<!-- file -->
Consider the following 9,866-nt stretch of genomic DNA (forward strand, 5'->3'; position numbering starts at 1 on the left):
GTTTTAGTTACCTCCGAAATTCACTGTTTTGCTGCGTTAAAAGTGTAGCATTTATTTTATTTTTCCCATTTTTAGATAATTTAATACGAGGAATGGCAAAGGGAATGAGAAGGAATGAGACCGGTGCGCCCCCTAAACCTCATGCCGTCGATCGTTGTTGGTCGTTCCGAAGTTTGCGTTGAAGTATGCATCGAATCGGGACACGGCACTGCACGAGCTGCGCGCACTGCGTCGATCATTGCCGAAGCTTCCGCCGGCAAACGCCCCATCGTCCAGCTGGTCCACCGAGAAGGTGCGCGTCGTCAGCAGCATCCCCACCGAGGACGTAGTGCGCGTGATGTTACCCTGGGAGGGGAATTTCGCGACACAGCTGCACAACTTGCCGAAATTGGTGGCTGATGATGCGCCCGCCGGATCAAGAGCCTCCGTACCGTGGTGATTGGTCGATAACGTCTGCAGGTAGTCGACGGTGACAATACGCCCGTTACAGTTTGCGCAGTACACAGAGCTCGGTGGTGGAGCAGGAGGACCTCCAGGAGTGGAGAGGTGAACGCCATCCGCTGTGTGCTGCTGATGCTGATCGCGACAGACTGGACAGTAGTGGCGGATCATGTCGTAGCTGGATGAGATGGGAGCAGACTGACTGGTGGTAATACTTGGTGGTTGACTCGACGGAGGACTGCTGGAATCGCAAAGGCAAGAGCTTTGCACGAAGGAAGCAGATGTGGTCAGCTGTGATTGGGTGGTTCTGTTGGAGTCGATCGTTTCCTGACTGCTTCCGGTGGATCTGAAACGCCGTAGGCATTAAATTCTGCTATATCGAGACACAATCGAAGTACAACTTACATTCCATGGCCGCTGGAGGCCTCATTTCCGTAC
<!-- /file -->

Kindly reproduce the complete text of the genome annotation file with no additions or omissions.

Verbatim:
Consider the following 9,866-nt stretch of genomic DNA (forward strand, 5'->3'; position numbering starts at 1 on the left):
GTTTTAGTTACCTCCGAAATTCACTGTTTTGCTGCGTTAAAAGTGTAGCATTTATTTTATTTTTCCCATTTTTAGATAATTTAATACGAGGAATGGCAAAGGGAATGAGAAGGAATGAGACCGGTGCGCCCCCTAAACCTCATGCCGTCGATCGTTGTTGGTCGTTCCGAAGTTTGCGTTGAAGTATGCATCGAATCGGGACACGGCACTGCACGAGCTGCGCGCACTGCGTCGATCATTGCCGAAGCTTCCGCCGGCAAACGCCCCATCGTCCAGCTGGTCCACCGAGAAGGTGCGCGTCGTCAGCAGCATCCCCACCGAGGACGTAGTGCGCGTGATGTTACCCTGGGAGGGGAATTTCGCGACACAGCTGCACAACTTGCCGAAATTGGTGGCTGATGATGCGCCCGCCGGATCAAGAGCCTCCGTACCGTGGTGATTGGTCGATAACGTCTGCAGGTAGTCGACGGTGACAATACGCCCGTTACAGTTTGCGCAGTACACAGAGCTCGGTGGTGGAGCAGGAGGACCTCCAGGAGTGGAGAGGTGAACGCCATCCGCTGTGTGCTGCTGATGCTGATCGCGACAGACTGGACAGTAGTGGCGGATCATGTCGTAGCTGGATGAGATGGGAGCAGACTGACTGGTGGTAATACTTGGTGGTTGACTCGACGGAGGACTGCTGGAATCGCAAAGGCAAGAGCTTTGCACGAAGGAAGCAGATGTGGTCAGCTGTGATTGGGTGGTTCTGTTGGAGTCGATCGTTTCCTGACTGCTTCCGGTGGATCTGAAACGCCGTAGGCATTAAATTCTGCTATATCGAGACACAATCGAAGTACAACTTACATTCCATGGCCGCTGGAGGCCTCATTTCCGTAC